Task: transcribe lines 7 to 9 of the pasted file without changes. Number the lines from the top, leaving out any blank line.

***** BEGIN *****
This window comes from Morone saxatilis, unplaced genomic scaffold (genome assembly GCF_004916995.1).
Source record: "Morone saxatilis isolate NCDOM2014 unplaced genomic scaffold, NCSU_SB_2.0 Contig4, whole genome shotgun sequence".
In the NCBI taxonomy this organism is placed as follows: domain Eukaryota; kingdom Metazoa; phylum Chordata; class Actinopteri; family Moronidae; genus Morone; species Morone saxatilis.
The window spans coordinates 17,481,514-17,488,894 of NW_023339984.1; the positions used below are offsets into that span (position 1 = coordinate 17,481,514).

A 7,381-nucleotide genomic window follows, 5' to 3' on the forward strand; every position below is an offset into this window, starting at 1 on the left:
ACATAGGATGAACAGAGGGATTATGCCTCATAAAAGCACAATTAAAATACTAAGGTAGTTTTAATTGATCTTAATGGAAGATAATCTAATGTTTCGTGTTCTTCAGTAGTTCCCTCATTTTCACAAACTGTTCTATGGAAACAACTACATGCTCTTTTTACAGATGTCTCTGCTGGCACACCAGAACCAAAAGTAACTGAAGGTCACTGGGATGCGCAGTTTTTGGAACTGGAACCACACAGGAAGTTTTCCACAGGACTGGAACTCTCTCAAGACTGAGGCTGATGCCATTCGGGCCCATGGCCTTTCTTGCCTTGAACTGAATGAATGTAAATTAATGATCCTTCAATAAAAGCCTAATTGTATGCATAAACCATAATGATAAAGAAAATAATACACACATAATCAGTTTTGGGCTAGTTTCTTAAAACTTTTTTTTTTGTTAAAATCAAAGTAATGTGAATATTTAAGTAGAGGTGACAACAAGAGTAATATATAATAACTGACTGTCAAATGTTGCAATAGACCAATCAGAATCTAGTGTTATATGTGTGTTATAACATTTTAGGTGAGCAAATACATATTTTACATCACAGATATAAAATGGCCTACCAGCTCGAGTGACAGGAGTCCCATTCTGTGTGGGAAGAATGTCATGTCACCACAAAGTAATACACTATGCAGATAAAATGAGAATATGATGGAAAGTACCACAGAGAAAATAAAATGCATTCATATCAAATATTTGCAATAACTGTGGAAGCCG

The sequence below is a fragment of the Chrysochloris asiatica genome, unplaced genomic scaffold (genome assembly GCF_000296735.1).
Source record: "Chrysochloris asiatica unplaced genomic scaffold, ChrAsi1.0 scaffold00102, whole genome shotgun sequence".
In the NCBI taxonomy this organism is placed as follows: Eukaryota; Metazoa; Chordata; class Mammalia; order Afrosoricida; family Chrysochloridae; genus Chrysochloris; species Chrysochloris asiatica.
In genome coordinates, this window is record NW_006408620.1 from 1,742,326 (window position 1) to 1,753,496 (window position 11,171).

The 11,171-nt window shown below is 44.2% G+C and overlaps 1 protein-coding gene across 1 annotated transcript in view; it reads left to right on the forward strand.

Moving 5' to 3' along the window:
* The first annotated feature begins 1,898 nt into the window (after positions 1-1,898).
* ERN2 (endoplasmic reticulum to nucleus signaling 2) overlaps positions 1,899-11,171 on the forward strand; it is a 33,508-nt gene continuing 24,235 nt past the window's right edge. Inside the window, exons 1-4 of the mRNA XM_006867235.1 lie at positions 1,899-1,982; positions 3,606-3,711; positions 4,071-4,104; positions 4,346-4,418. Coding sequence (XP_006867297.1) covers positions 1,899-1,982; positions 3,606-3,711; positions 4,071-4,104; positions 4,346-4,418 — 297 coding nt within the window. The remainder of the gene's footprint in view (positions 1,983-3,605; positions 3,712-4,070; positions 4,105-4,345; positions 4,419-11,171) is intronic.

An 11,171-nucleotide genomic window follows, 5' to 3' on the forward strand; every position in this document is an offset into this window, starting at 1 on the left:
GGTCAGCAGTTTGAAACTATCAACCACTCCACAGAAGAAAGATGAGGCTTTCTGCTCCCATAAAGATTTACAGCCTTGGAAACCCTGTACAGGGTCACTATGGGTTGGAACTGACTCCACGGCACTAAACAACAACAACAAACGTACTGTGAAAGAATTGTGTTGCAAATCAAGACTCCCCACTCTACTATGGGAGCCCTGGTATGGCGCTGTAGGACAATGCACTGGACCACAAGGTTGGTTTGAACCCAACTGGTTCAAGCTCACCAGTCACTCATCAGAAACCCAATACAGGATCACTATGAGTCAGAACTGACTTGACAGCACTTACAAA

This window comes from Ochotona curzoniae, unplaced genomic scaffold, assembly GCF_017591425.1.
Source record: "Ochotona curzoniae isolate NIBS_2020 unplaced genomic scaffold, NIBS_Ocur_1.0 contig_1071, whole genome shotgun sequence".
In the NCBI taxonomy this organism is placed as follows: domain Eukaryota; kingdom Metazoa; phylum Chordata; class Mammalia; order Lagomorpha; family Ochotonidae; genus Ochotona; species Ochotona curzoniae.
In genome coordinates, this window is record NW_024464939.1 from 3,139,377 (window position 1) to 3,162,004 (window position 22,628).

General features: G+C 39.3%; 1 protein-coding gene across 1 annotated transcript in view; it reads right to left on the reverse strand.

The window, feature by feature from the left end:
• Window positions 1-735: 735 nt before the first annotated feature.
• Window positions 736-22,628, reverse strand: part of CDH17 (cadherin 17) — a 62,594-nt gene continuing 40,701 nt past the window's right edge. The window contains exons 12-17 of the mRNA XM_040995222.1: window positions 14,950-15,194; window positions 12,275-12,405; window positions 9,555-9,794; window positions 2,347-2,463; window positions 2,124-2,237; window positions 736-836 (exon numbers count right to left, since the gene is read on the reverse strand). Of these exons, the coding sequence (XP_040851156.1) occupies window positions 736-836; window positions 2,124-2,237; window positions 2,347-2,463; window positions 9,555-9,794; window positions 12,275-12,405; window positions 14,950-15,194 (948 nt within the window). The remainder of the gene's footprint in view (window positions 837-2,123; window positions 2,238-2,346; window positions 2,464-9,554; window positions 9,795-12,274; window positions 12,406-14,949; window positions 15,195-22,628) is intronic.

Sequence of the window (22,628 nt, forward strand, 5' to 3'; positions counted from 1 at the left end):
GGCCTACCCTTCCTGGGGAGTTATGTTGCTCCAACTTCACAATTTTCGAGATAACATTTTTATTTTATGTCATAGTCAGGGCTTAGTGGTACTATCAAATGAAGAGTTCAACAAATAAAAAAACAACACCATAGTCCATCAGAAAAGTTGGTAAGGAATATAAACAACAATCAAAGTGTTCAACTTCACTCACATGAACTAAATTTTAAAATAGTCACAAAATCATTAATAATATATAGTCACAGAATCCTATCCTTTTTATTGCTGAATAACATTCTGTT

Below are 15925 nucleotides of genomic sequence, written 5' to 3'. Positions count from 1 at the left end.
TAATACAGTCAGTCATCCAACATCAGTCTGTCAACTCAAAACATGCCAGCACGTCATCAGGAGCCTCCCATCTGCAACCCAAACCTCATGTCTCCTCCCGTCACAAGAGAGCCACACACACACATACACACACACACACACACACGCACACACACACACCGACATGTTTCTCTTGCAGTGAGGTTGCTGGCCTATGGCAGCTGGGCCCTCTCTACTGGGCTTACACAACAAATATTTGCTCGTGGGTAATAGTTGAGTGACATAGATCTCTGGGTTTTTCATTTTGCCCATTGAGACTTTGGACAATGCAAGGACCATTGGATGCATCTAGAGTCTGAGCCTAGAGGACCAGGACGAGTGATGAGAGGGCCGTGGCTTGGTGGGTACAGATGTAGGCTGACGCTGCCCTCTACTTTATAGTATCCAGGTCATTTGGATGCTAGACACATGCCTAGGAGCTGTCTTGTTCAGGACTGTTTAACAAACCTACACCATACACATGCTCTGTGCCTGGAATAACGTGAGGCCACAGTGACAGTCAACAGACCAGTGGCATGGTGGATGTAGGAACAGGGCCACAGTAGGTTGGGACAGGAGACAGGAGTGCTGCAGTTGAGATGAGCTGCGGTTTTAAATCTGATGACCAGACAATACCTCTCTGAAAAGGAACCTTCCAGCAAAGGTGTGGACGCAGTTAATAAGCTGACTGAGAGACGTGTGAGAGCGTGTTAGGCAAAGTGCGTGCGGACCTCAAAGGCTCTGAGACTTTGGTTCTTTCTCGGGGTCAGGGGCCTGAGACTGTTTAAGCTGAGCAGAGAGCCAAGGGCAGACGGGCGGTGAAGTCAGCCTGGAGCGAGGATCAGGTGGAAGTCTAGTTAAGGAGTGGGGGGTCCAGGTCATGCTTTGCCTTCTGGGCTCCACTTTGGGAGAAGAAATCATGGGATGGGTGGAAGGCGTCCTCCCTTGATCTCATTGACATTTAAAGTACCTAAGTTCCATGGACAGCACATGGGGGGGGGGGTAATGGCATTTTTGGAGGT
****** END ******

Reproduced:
The sequence below is a fragment of the Chrysochloris asiatica genome, unplaced genomic scaffold (genome assembly GCF_000296735.1).
Source record: "Chrysochloris asiatica unplaced genomic scaffold, ChrAsi1.0 scaffold00102, whole genome shotgun sequence".
In the NCBI taxonomy this organism is placed as follows: Eukaryota; Metazoa; Chordata; class Mammalia; order Afrosoricida; family Chrysochloridae; genus Chrysochloris; species Chrysochloris asiatica.